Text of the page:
Morgan says that further work will address this.
Bob Stewart, a Conservative, asks if there is a pamphlet telling teachers what British values are.
Morgan says the list of British values is in the Ofsted inspections handbook.
Labour's Heidi Alexander asks about the £2m fraud in the Haberdashers' Aske's chain. When will the government accept its oversight mechanisms aren't satisfactory?
Morgan says she does not accept that there is an oversight problem.
Andrew Stephenson, a Conservative, asks for a reassurance that the government will not abandon support for faith-based schools.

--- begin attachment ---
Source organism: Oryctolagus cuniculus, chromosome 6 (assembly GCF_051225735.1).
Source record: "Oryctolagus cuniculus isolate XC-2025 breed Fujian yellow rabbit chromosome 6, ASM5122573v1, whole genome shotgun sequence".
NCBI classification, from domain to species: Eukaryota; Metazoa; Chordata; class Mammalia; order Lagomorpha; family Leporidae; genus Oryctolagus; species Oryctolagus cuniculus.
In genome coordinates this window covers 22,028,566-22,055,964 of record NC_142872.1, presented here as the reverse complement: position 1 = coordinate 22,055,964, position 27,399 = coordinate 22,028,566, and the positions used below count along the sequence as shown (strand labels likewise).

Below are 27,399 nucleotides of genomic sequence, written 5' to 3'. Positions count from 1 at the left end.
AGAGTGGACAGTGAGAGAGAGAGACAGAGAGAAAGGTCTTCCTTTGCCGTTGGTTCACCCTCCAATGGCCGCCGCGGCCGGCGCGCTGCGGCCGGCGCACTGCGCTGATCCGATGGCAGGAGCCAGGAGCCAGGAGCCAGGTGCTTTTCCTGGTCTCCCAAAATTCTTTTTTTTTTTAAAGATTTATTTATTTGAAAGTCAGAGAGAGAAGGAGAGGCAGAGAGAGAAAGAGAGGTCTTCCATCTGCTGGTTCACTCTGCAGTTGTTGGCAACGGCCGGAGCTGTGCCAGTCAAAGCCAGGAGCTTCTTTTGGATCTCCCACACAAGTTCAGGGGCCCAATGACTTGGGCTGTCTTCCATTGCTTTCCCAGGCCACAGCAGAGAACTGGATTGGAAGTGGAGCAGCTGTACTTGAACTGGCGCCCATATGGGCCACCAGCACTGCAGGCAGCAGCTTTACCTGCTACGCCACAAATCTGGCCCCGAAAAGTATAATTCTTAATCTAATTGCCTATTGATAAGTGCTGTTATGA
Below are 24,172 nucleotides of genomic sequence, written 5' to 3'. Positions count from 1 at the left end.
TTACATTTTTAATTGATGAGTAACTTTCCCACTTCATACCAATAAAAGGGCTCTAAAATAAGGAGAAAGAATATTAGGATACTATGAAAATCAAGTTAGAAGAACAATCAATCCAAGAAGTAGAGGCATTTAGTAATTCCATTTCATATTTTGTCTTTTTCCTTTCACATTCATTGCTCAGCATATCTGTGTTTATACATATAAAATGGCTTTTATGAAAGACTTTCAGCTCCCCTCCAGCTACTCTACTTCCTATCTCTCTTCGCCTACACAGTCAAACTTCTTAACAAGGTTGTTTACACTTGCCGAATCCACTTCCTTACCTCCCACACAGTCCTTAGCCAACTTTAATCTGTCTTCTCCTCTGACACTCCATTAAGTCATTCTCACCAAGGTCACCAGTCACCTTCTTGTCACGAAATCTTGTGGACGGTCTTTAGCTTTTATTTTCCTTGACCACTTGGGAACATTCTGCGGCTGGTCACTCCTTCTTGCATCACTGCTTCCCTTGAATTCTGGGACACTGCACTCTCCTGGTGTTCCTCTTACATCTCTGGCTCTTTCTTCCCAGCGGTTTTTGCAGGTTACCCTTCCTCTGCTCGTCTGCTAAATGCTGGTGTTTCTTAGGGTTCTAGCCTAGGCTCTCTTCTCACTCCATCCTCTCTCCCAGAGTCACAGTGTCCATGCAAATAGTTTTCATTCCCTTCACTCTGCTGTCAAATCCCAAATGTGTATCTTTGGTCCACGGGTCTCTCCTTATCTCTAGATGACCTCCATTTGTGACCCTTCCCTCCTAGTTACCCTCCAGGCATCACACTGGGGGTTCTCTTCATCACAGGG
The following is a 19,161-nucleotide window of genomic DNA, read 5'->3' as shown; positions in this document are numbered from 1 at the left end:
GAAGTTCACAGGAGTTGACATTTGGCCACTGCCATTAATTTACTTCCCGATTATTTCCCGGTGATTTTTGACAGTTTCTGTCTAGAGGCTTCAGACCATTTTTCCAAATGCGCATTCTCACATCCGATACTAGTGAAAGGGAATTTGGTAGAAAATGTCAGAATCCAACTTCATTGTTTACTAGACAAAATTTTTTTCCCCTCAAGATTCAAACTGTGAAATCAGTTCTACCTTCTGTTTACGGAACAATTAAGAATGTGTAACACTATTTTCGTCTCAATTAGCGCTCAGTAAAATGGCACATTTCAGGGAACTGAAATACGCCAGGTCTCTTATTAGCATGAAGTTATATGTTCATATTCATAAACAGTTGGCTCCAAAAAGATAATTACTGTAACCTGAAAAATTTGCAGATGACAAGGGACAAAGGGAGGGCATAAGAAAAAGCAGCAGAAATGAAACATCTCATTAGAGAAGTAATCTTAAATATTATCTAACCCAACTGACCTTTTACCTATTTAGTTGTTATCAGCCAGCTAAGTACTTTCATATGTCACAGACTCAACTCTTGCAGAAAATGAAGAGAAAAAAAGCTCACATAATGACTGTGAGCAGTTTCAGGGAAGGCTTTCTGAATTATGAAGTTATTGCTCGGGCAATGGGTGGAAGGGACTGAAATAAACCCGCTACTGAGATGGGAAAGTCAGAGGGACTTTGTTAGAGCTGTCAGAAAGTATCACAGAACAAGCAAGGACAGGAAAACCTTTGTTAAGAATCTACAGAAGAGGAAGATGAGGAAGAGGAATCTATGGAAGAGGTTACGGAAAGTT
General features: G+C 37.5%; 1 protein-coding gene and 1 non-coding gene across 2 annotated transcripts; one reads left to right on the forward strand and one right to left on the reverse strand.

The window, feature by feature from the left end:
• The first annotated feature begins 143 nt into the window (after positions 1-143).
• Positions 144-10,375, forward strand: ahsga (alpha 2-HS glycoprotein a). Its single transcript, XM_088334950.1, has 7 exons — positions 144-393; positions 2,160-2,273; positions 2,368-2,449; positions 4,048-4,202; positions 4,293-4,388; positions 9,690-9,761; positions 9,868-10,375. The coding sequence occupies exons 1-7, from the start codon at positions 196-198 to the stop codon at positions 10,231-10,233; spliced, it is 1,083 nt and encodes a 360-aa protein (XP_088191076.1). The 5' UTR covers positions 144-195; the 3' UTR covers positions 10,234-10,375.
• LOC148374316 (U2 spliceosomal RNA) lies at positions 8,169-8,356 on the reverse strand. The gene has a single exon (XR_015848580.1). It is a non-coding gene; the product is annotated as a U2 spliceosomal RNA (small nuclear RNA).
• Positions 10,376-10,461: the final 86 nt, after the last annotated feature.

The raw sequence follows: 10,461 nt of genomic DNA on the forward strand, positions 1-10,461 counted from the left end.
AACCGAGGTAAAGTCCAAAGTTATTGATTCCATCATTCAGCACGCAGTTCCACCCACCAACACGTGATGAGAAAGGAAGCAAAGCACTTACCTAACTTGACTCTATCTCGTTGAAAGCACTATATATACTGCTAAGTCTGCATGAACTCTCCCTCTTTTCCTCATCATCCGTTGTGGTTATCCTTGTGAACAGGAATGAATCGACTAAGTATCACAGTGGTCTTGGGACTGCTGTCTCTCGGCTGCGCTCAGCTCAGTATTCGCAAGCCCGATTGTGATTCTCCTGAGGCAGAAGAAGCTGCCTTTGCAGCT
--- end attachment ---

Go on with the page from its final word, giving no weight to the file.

Morgan gives that assurance. None of these schools were faith ones, she says.
Labour's Nic Dakin says Morgan seems to be recognising the need for local oversight of schools. How will new new Birmingham education commissioner interact with the new regional schools commissioner for the West Midlands.
Morgan says they will work together.
Labour's Lyn Brown asks if was a mistake for Michael Gove to remove the requirement to promote community cohesion as a duty on schools. Will she change that?
Morgan says she will discuss this with Ofsted. But just ensuring a school ticks a box does not address the problem.
Morgan says some of the schools involved were outstanding. But still problems occurred. That is why she is going to be expanding her department's counter-extremism department.
David Ward, a Lib Dem MP, says he is concerned about the use of the word of extremism. What extremism were the children exposed to? And would these activities have been out of place at a faith school?